That said, I think the topic plays a part too. Practicing a presentation and gaining feedback on your body language does need to be done so others can see it but with the ever growing sophisticated technology at our finger tips, that could be done via video conference or Skype for Business.
For me it’s not about the best way to deliver the training, it’s about how to create the ‘lightbulb’ moments that people go ‘wow, I never realised that’ or ‘that is something I can start to do today’. Sometimes that happens through e-learning, sometimes it’s face to face and sometimes it’s via tools like WebEx. As part of any discussions that take place before the training, I’d also look to ensure the right topic was delivered in the right way in a way that suits the clients requirements. We shouldn’t fear other non face to face tools for delivering soft skills training – they definitely play a key part in the future of learning!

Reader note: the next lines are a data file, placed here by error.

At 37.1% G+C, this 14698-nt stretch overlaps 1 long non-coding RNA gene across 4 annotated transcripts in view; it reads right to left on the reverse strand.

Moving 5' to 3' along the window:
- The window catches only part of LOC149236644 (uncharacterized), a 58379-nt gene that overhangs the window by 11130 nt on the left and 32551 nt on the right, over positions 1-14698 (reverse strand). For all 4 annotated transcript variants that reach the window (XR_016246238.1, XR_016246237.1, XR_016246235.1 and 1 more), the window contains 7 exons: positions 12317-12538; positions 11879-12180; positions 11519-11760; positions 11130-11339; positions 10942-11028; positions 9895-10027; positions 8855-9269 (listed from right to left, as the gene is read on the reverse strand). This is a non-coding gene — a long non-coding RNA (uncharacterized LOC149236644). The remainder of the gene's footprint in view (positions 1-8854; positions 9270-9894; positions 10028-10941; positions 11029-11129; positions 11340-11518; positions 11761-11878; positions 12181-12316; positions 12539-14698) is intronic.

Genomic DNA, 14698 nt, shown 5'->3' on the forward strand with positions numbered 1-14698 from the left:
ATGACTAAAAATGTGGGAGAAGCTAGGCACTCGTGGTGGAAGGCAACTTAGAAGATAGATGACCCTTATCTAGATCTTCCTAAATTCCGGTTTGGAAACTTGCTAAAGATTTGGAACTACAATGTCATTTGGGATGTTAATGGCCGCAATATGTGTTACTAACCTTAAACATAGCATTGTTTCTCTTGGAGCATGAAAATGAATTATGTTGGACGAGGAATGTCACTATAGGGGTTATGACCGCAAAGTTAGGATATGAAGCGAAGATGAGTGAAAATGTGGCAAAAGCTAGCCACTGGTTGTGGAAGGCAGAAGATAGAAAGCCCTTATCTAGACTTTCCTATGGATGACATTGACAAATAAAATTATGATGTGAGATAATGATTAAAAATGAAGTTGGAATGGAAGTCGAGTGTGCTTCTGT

Firstly, go with an open mind, regardless of whether the workshop is your choice or your business has asked you to attend without you having a choice. Someone can always learn something from any workshop. At the session an open mind allows the learner to absorb in to the moment a lot quicker, thus making the learning more effective for them – after all – if you enjoy what you learn you’ll remember it. Sulking because you didn’t want to go is wasting your time, your businesses time and also every other attendees time. So suck it up and get stuck in!
Secondly, I think it’s important to understand how you learn best. There are many models and theories out there around this – so have a read of one and just get to know yourself a little better. All good training will be designed to suit every style of learner. It’s just a great advantage if you know which parts will really engage you instantly and which parts you’ll need to focus more on to stay attentive. For example, if you learn by getting involved and doing activities, it’s good to understand that you’ll need to force yourself to stay focused if there are periods of self-reflection working alone in the session.